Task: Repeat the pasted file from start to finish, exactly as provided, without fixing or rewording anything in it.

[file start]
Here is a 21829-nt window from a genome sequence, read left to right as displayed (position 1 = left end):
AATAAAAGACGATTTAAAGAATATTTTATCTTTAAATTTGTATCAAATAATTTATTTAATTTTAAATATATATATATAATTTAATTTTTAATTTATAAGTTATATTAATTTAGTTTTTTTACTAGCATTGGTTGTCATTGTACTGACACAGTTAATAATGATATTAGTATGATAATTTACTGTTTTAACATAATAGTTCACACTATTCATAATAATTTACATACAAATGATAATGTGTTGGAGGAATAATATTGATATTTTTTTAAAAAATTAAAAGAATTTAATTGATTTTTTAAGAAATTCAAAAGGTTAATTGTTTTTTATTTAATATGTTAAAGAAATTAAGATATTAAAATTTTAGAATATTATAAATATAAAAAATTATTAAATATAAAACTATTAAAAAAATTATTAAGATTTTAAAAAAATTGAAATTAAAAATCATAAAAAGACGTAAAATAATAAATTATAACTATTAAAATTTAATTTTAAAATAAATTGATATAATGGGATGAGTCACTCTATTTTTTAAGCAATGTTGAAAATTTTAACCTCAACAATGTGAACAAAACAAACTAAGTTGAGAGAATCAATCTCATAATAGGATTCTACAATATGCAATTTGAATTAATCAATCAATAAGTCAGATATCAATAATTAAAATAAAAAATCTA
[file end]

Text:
Here is a 21829-nt window from a genome sequence, read left to right as displayed (position 1 = left end):
AATAAAAGACGATTTAAAGAATATTTTATCTTTAAATTTGTATCAAATAATTTATTTAATTTTAAATATATATATATAATTTAATTTTTAATTTATAAGTTATATTAATTTAGTTTTTTTACTAGCATTGGTTGTCATTGTACTGACACAGTTAATAATGATATTAGTATGATAATTTACTGTTTTAACATAATAGTTCACACTATTCATAATAATTTACATACAAATGATAATGTGTTGGAGGAATAATATTGATATTTTTTTAAAAAATTAAAAGAATTTAATTGATTTTTTAAGAAATTCAAAAGGTTAATTGTTTTTTATTTAATATGTTAAAGAAATTAAGATATTAAAATTTTAGAATATTATAAATATAAAAAATTATTAAATATAAAACTATTAAAAAAATTATTAAGATTTTAAAAAAATTGAAATTAAAAATCATAAAAAGACGTAAAATAATAAATTATAACTATTAAAATTTAATTTTAAAATAAATTGATATAATGGGATGAGTCACTCTATTTTTTAAGCAATGTTGAAAATTTTAACCTCAACAATGTGAACAAAACAAACTAAGTTGAGAGAATCAATCTCATAATAGGATTCTACAATATGCAATTTGAATTAATCAATCAATAAGTCAGATATCAATAATTAAAATAAAAAATCTA